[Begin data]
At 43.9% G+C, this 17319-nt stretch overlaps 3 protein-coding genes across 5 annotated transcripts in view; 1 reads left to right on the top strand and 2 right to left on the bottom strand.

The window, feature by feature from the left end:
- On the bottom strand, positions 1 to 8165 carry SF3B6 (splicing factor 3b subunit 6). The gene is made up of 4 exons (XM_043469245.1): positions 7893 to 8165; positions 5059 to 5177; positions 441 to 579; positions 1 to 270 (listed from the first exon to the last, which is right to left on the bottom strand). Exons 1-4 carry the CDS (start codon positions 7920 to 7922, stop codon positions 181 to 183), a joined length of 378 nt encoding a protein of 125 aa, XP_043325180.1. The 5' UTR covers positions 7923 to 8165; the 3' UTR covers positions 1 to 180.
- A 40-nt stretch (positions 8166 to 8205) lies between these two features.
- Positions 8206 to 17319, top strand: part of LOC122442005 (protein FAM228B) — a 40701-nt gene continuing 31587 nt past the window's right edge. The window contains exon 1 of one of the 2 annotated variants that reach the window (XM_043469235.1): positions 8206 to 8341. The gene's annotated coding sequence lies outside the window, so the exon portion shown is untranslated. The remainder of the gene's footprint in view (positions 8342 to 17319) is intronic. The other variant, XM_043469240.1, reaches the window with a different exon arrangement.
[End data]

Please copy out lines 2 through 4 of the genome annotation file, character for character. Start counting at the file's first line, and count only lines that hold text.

The window, feature by feature from the left end:
- On the bottom strand, positions 1 to 8165 carry SF3B6 (splicing factor 3b subunit 6). The gene is made up of 4 exons (XM_043469245.1): positions 7893 to 8165; positions 5059 to 5177; positions 441 to 579; positions 1 to 270 (listed from the first exon to the last, which is right to left on the bottom strand). Exons 1-4 carry the CDS (start codon positions 7920 to 7922, stop codon positions 181 to 183), a joined length of 378 nt encoding a protein of 125 aa, XP_043325180.1. The 5' UTR covers positions 7923 to 8165; the 3' UTR covers positions 1 to 180.
- A 40-nt stretch (positions 8166 to 8205) lies between these two features.